Research from the USA reveals that smog destroys the scent that attracts bees and other pollinators to flowers
Bees must spend more time searching for food while plants have a lower chance of being pollinated, reveals air pollution research.
14 Sep 2009
Honeybees at Kew
Ozone smog destroys the scent that attracts bees and other pollinators to flowers, say American researchers. Their findings have big implications both for plants and insects, and could help to explain the worldwide decline in pollinators.
The scent of flowers contains volatile organic compounds that travel long distances in the air. Once an insect picks up the scent of its favourite food plant, it can follow the trail back to its source.
But ozone smog – a mixture of ozone and other highly reactive chemicals – can neutralise the fragrance before it gets very far. The result is that many insects must spend more time searching for food, while plants have a lower chance of being pollinated.
Higher ozone levels
Two hundred years ago, the air contained a very low concentration of ozone, around 20 parts per billion. Today, the output from vehicle exhausts and industrial pollution can send the concentration soaring six times as high.
Quinn McFrederick, Jose Fuentes and James Kathilankal at the University of Virginia compared how well three volatile molecules, each a common component of floral scent, would have fared in the clean air of pre-industrial America with what happens to them in today’s polluted air.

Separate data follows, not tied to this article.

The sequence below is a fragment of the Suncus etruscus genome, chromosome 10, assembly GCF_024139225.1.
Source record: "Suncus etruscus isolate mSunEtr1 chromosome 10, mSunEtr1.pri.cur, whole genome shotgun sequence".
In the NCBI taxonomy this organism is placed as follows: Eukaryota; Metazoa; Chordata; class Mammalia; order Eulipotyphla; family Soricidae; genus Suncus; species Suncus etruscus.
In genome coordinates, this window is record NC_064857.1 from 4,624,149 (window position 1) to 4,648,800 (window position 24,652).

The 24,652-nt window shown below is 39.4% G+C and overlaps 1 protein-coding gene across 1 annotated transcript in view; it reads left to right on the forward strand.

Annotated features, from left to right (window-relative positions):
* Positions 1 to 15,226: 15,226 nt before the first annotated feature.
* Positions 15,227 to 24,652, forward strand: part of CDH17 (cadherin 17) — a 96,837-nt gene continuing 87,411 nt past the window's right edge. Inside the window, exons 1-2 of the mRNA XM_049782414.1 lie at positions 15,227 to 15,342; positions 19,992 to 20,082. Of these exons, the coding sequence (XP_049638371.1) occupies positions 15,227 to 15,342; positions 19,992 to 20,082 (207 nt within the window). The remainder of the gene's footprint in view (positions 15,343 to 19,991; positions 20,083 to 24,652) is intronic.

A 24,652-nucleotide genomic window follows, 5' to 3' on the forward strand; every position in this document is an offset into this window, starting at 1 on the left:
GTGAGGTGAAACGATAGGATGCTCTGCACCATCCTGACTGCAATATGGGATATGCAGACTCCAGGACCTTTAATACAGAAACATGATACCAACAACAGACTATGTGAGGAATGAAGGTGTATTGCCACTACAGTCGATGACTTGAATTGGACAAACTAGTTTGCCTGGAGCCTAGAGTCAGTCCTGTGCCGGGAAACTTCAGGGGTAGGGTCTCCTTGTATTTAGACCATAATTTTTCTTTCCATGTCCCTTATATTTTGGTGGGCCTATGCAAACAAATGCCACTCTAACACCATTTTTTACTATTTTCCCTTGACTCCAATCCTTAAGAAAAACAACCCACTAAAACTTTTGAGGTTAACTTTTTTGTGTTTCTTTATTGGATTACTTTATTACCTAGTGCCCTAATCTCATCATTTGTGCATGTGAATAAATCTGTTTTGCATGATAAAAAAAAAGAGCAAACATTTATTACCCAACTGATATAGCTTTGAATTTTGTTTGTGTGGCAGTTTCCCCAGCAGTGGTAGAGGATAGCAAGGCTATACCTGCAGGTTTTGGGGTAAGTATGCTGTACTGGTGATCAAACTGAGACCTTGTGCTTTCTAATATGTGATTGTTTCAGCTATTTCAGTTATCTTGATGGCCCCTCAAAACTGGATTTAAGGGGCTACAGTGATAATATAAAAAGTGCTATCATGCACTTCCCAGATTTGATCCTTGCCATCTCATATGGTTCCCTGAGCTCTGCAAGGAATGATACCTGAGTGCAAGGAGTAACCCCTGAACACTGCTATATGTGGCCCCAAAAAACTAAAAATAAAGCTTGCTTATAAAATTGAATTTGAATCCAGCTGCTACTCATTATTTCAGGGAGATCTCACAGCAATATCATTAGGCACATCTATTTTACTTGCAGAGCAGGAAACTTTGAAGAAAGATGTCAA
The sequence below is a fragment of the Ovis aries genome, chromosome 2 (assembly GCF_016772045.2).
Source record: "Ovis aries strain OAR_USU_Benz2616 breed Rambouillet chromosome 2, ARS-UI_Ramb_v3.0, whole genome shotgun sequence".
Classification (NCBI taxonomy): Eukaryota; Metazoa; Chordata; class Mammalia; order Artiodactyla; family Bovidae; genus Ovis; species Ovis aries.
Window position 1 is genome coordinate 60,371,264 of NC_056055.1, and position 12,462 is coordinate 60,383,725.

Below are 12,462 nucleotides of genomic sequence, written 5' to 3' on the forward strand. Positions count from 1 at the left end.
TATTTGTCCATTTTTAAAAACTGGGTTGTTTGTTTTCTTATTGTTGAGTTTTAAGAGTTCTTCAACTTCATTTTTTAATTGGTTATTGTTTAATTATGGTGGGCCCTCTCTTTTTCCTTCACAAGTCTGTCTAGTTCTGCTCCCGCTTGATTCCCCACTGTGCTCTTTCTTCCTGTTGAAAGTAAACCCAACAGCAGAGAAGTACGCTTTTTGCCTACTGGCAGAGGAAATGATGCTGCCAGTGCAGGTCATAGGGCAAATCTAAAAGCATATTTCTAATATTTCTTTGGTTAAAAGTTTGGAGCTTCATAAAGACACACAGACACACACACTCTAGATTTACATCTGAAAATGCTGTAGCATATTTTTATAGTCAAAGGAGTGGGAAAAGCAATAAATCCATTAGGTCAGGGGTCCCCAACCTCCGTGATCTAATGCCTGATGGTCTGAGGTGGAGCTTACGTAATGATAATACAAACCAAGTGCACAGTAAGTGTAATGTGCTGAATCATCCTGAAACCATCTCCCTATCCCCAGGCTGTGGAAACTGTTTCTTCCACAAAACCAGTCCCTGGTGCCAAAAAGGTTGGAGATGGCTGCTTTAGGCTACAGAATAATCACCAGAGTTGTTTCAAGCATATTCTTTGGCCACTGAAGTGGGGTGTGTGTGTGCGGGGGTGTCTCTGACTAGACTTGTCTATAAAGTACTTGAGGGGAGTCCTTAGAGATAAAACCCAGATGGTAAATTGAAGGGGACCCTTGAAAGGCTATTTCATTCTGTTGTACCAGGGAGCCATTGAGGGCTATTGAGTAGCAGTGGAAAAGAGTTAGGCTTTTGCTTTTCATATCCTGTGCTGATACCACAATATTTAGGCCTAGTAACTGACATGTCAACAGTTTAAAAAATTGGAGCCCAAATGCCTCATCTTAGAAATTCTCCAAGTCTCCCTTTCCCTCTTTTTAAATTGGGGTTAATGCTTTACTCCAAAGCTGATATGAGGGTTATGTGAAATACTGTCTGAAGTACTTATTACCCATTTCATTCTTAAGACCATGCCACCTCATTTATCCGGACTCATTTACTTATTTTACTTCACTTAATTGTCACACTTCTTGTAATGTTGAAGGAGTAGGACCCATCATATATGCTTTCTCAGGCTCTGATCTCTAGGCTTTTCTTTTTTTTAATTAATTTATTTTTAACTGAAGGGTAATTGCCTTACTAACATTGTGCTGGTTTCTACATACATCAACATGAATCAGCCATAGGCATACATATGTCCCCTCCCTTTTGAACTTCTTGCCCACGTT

In pre-industrial air, they found that 80 per cent of the scent molecules survived 1km downwind of a flower. In smoggy air they found this sort of concentration only within 200m of a flower.
Pollution is unlikely to affect honeybees, says McFrederick, because beekeepers site their hives near crops. “But there are bees that are specialists, such as the squash bee that needs to find pumpkin or squash flowers to raise young. For these bees, the destruction of scent trails by pollution could be very important.”
Two years ago a major international study led by Koos Biesmeijer at the University of Leeds found a major decline in the diversity of bee species in Britain, the Netherlands and Europe.
At the moment it’s impossible to say how much air pollution is contributing to the decline, says Biesmeijer. “But since this research was published I have been talking to colleagues about how we might study the effect of air pollution.”
Author: Mick Hamer, Kew magazine
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